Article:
By Kym McNicolas, Forbes.com
What you didn't know about energy efficiency could hurt your pocketbook.Myth #1: Closing the Vent Saves Energy
Though it seems that closing vents in unused rooms would save energy, the energy consumed by the system is at the unit itself, and restricting conditioned air at a vent termination redirects it to other locations in the house or through leaks in your duct system. Closing vents also puts backpressure on the fan that pushes the air through the system, causing it to work harder, use more energy, and wear out faster.Myth #2: New Windows = Significant Energy Cost Savings
Replacing single-pane windows for Energy-Star rated dual-pane windows will save energy. That energy savings, however, is a function of the size and number of windows in your home, their orientation and overhangs, and the location of your house and the climate zone you are live in. This typically amounts to a small fraction of your total energy use, and given the expense of replacing windows, there are typically much more cost-effective ways to reduce your energy bills.
A furnace will provide heat at its max power (or a fraction of max power for multi-stage units) when it is first turned on. So, setting the temperature higher will have little effect in how quickly a home heats. Setting the thermostat higher does have the potential to increase the run-time of the heating system, using more energy and potentially making your home uncomfortably hot.Myth #4: Using an Electric Space Heater Saves Money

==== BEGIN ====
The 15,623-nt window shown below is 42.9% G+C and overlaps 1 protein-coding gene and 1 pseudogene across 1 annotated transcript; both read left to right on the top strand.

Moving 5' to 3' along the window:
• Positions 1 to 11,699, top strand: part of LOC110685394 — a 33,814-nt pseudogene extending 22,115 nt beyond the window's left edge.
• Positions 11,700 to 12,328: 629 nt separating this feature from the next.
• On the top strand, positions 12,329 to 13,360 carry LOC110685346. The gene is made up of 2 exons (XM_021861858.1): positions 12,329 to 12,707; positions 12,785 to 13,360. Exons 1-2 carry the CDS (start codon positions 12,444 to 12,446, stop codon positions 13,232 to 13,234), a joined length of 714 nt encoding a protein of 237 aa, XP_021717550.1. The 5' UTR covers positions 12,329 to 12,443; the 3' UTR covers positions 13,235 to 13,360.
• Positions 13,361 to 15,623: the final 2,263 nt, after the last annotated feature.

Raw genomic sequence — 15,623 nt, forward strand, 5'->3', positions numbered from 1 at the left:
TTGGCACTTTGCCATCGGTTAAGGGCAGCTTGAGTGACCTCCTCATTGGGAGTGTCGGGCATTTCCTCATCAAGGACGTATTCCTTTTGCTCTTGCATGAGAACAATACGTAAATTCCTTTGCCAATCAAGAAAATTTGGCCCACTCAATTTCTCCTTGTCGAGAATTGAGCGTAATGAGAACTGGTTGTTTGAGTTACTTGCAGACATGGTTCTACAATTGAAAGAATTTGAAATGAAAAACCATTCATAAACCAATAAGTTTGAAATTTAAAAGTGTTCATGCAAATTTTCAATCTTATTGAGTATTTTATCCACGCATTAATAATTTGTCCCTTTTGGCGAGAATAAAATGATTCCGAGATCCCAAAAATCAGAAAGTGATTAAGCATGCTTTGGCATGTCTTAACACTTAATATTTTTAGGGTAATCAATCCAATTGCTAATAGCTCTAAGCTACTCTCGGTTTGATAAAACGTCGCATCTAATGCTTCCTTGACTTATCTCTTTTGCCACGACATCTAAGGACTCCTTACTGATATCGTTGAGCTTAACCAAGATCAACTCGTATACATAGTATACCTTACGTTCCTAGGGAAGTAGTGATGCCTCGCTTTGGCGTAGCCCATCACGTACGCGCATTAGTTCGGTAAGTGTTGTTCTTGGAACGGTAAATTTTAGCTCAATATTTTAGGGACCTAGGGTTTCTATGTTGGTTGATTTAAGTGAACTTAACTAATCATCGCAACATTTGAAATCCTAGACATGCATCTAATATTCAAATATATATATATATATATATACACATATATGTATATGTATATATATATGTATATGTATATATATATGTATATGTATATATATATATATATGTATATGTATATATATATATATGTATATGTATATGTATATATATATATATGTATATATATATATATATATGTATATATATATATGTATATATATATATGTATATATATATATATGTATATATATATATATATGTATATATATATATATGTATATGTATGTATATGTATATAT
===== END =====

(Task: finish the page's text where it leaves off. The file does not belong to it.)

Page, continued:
Given that electricity is typically between four and 10 times the cost of natural gas, running just two electric space heaters can cost the equivalent of heating an entire home with a gas-powered system.Myth #5: Leaving a Light on Uses Less Energy Than Turning It Off, Then on Again
Some people actually believe that if leaving the light on when they leave the room for a few minutes to take a restroom break, for example, is better than turning it off and then on again when they return. There is no significant additional power draw when turning on a light bulb (other than the calories you use by flipping the switch). So, turn off the lights each time you leave a room, even if for just a couple of minutes.
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